Scott Fowler

Panthers QB Cam Newton hasn’t been 100 percent in forever. Can he trust this feeling?

Cam Newton looks healthy. He feels healthy. And he sounds like he’s not yet quite sure how much he can trust that feeling.

During the most telling part of Newton’s first press conference with the local media since December, the Carolina Panthers quarterback said Thursday that “a lot of times, you’ve just got to get out of your own head.”

Newton was speaking about his own injuries. He had surgery on his throwing shoulder in March 2017 and again in January of this year. For much of the past three years, the question “How’s Cam doing?” has been the primary topic of conversation for everyone in black and blue.

Newton’s pain tolerance is not in question. Sometimes he’s played well past the point of when he was doing anybody any good, including himself, as in that excruciating Monday night game against New Orleans last December. Newton has long been able to take one hit, or 10, or 100, and get up one more time.

But there are so many questions about an NFL quarterback entering his ninth season, at age 30, on a team that hasn’t won the NFC South since 2015.

“When you’re hurt for so long you tell yourself, ‘Just do it. Just do it!’” Newton said. “And as football players, our mantra is just big macho men, going down the field, never show signs of weakness, never show that you’re hurt. And you’re doing it, but you’re not necessarily making things better.

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“We do hurt. We do have pain. And pain for me may be different than pain for somebody else. But where I’m at now, I may feel certain things and my (brain) may say, ‘You’re hurt.’ But you’re really not hurt. Because you’ve been hurt for so long, you don’t know what 100 percent feels like.”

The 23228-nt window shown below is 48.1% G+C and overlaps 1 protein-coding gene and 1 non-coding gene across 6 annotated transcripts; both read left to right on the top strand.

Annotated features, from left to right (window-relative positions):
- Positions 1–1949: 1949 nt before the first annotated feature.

You don’t know what 100 percent feels like.

You know that feeling, right? Maybe you were sick for a long time, and then finally you get well. But you wonder: Is this real? What’s going to happen to me next?

This is where I think Newton is at the moment.

He said he feels no limitations on his shoulder, and he has uncorked enough throws of 45-50 yards in Spartanburg that it’s obvious the deep ball is again a part of his game. The first one of those came in the Panthers’ first training camp practice on July 25th. Everyone who was watching that ball land in the arms of Curtis Samuel smiled.

“I think it was a sigh of relief for a lot of people because I wasn’t right at the end of the (2018) season,” Newton said of that pass. “And it was even a sigh of relief for myself as well, being able to throw like that again.”

‘Oh, Cam’s back’

And yet Newton kept using the words “process” and “work in progress” Thursday. He doesn’t want anyone to think he’s hurt anymore, but he also understands that he’s not a 22-year-old, devil-may-care rookie anymore, either. He won’t know how all of this will go until the real games start Sept. 8, and he is being chased around by Aaron Donald and the L.A. Rams.

“I don’t want people to just assume, ‘Oh, Cam’s back,’” Newton said. “I’m doing a lot of work behind the scenes to make sure that I’m able to practice.”